Even as the Mental Health Care Bill 2013 is scheduled to be taken up in the Parliament during the ongoing Winter Session, psychiatrists have voiced objections to the proposed ban on direct electro convulsive therapy (ECT) or administration of shock to patients with serious mental illness.
The Bill seeks to institute far reaching measures to protect rights of persons with mental illness from decriminalising suicides, improving access to healthcare, health insurance and giving the people the right to decide on advance course of treatment if they ever develop mental illness.
While the legislation stresses on elimination of cruel methods of treatment like tonsuring and chaining patients, it also includes ban on ECT without anaesthesia. This has raised the heckles among mental health experts as they deem it a step that would deprive a major chunk of patients from cheap and very effective treatment.
Modified ECT entails procedures in presence of anaesthesiologists while including a whole routine from anaesthesia administration, muscle relaxants, blood and electrolyte monitoring, intubation as well as drugs for recovery. This not only increases the cost of treatment but also makes treatment inaccessible for a vast majority of people requiring the therapy as it restricts facilities to top health institutions.
Unmodified ECT is not what it appears to be. It is the safest and the most affordable treatment for conditions like schizophrenia, manic depression and psychotic patients that is available at sub-divisional hospitals and district mental health programme modules.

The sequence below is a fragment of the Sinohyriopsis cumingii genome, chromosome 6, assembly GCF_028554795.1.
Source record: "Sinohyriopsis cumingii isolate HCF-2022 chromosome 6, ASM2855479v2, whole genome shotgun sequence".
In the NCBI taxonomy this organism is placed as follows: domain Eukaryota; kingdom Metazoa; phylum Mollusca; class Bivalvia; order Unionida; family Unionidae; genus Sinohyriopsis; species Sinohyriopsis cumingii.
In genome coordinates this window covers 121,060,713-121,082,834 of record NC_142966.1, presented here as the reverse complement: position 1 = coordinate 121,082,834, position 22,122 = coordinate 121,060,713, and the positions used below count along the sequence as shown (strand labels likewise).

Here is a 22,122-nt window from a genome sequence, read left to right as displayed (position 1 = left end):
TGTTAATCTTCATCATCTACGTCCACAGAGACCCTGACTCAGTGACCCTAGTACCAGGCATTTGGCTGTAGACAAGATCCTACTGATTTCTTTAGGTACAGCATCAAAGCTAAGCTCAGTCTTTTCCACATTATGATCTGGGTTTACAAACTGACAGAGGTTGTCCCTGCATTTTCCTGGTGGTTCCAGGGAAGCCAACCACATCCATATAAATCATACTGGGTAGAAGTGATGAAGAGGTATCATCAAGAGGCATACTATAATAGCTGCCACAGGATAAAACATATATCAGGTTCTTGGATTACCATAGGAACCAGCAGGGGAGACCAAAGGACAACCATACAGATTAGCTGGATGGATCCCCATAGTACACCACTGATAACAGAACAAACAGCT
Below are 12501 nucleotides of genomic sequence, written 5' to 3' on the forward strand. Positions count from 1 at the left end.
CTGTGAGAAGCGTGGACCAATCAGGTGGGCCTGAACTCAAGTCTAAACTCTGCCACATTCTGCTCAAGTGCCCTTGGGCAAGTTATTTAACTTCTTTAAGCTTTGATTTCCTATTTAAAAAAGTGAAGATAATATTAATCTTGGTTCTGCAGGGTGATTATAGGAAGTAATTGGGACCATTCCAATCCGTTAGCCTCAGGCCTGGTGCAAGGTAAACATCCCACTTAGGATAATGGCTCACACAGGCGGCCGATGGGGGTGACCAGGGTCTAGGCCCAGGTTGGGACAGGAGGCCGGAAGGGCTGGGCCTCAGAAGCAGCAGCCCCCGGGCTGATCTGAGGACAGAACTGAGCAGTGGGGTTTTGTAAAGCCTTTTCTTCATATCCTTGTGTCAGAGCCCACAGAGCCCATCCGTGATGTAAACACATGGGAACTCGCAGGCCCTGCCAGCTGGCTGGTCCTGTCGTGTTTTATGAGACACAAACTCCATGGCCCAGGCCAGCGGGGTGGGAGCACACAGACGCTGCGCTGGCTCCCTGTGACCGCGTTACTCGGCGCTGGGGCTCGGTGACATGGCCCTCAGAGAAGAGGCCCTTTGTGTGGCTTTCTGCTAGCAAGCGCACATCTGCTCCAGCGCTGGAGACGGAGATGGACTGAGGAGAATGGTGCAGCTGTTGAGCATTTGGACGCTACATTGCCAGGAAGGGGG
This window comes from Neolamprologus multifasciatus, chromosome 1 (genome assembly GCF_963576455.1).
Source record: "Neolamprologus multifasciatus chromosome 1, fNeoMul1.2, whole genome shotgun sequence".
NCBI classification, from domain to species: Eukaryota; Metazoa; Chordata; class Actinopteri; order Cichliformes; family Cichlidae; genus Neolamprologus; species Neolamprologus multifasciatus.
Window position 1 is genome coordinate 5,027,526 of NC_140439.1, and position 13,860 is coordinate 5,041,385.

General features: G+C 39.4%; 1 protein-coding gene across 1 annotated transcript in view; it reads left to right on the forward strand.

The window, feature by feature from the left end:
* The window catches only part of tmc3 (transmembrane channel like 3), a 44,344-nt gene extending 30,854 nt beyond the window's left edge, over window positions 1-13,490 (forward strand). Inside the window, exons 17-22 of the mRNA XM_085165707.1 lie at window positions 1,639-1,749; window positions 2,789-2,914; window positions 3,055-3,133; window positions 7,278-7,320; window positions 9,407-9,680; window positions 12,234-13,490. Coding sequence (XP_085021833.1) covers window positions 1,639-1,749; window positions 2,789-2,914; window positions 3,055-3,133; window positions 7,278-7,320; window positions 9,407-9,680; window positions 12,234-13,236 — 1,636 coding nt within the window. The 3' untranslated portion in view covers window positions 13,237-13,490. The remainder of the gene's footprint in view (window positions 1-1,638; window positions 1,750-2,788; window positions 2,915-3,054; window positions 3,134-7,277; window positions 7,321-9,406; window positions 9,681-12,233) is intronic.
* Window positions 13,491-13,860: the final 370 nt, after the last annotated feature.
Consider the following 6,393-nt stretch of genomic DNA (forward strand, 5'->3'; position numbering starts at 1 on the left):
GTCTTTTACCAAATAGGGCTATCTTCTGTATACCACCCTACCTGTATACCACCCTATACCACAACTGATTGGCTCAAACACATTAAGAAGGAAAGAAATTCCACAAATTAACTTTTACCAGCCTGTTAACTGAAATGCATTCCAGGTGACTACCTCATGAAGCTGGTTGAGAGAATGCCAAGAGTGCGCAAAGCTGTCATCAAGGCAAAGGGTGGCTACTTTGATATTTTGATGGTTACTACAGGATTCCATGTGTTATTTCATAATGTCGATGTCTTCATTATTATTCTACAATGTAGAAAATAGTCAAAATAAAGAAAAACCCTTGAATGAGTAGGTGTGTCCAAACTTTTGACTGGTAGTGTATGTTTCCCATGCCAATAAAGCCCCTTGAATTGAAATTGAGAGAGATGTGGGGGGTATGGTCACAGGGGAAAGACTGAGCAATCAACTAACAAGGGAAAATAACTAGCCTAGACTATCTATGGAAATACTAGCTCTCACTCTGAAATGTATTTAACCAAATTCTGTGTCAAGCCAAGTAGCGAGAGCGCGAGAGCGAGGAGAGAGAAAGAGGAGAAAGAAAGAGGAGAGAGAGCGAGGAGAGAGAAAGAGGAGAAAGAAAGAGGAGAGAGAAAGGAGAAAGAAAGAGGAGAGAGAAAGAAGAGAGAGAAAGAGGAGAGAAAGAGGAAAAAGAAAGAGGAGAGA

It is not cruel or barbaric as it is deemed to be. The shock is given at very low voltage and for short duration.
The shocks induce anaesthetic effect on the patient instantaneously and he does not feel any pain even if the convulsions appear to be so, the psychiatrists have argued.
“As per global statistics, mortality in direct ECT is estimated to be one in a lakh while in modified ECT with anaesthesia, chances are that one patient would die in a hundred due to anaesthesia-related complications. In the last 30 years at SCB medical College and Hospital here, at least 100 patients undergo ECT thrice a week. Not one has died or suffered broken limbs, spinal dislocations or other severe disabilities. On the contrary, most of them have been cured and leading normal lives,” said Secretary of State Mental Health Authority and Director of Mental Health Institute Prof Neelamadhab Rath.
Rath, who is also the State nodal officer on National Mental Health Programme, has called upon the Parliamentarians to assess the scientific truths and benefits for the larger chunk of patients before moving to ban unmodified ECT or shock therapy without anaesthesia.